Small businesses, for their part, have become receptive to the many solutions now easily available to them. And clearly, they are willing to pay to find relief, whether to streamline existing processes or find better ways to manage finances. And as they add on more services with a few clicks of a button, their own FIs become less relevant to their day-to-day needs. As a result, SMBs are slowly but surely leaving their banks and credit unions behind.
Smaller regional banks and community FIs can become a viable option once again. Customer acquisition can begin now — but it must be based on a digital, solutions-first strategy. With the right technology, community and regional FIs can expand their market by better serving the needs of their small businesses.
Autobooks has focused on a problem plaguing SMBs: the ability to get paid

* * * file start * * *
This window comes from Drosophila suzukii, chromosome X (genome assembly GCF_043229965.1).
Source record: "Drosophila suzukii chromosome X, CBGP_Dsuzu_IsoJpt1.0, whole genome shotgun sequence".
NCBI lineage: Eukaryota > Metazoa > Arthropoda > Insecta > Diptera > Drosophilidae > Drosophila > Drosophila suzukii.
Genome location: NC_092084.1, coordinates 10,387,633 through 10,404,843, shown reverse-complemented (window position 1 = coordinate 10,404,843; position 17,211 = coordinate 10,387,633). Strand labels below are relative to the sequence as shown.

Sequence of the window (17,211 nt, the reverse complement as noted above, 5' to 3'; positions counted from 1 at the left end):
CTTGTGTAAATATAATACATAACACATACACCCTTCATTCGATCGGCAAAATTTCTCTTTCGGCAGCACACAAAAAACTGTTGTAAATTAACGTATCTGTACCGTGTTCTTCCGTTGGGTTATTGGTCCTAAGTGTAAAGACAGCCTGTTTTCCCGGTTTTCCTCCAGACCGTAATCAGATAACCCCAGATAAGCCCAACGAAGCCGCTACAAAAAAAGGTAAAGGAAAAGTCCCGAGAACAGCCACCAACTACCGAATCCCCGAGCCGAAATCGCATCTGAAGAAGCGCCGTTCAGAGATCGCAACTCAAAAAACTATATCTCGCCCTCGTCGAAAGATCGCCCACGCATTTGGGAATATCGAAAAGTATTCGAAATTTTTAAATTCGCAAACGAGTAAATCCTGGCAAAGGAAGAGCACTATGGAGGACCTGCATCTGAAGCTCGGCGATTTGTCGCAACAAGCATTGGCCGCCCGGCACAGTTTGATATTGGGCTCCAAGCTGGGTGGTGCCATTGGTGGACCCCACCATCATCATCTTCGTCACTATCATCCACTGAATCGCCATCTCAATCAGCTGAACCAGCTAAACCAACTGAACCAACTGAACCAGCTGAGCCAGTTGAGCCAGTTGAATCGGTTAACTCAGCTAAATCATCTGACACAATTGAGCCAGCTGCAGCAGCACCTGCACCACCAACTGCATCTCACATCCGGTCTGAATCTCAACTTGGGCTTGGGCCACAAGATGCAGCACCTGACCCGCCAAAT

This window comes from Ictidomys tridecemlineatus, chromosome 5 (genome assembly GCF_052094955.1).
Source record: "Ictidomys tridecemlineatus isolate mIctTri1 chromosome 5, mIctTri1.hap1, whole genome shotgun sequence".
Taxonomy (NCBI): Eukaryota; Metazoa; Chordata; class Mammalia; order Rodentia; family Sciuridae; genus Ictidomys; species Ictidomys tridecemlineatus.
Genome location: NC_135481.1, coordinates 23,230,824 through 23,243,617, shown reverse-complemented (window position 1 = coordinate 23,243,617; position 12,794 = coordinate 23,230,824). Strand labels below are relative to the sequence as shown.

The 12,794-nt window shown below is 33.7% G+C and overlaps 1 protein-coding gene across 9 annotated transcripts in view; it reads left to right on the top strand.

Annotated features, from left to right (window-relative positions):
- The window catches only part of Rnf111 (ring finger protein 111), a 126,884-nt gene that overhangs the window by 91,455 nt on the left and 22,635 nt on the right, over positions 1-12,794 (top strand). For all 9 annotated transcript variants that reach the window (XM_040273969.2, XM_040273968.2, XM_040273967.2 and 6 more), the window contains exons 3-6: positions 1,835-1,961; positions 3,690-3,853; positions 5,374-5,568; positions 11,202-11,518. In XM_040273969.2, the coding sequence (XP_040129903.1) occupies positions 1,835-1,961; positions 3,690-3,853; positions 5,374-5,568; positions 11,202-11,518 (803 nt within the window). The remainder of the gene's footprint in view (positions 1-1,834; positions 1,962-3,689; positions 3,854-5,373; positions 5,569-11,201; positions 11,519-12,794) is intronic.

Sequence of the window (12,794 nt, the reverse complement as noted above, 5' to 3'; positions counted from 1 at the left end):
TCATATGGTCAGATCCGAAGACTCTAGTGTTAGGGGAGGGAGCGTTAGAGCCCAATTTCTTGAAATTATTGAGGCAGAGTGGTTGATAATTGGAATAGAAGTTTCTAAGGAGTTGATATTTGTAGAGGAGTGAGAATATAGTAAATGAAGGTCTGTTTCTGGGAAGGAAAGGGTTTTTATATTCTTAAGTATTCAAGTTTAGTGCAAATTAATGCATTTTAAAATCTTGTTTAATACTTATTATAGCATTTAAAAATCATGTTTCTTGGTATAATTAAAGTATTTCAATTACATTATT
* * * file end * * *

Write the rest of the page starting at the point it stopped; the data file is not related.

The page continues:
This is where Autobooks comes in. Like the Square dongle of yesteryear that solved a clear problem for merchants — and then opened a path for future growth — Autobooks has focused on a problem plaguing small businesses today: getting paid online.
Because Autobooks is integrated into an FI’s digital banking platform, a small business can simply log in and send an online invoice right from their banking app. A customer can pay in any number of ways, including by credit card.
This much-needed invoicing tool has become a game changer. Now businesses can easily send an invoice and get paid in a matter of days — ensuring a steady flow of operating funds. In their research, Autobooks recently uncovered an encouraging trend: 95% of SMBs who rely on their invoicing tool are paid within five business days. This is in stark contrast to the industry average: a dismal 27 days.
Small businesses in the U.S. have a cash flow problem
The importance of getting paid — and promptly — cannot be overstated. A recent U.S. Bank study found that the reason small businesses fail overwhelmingly has to do with critical cash flow issues. As a matter of fact, a staggering 82% of SMBs fail for this very reason.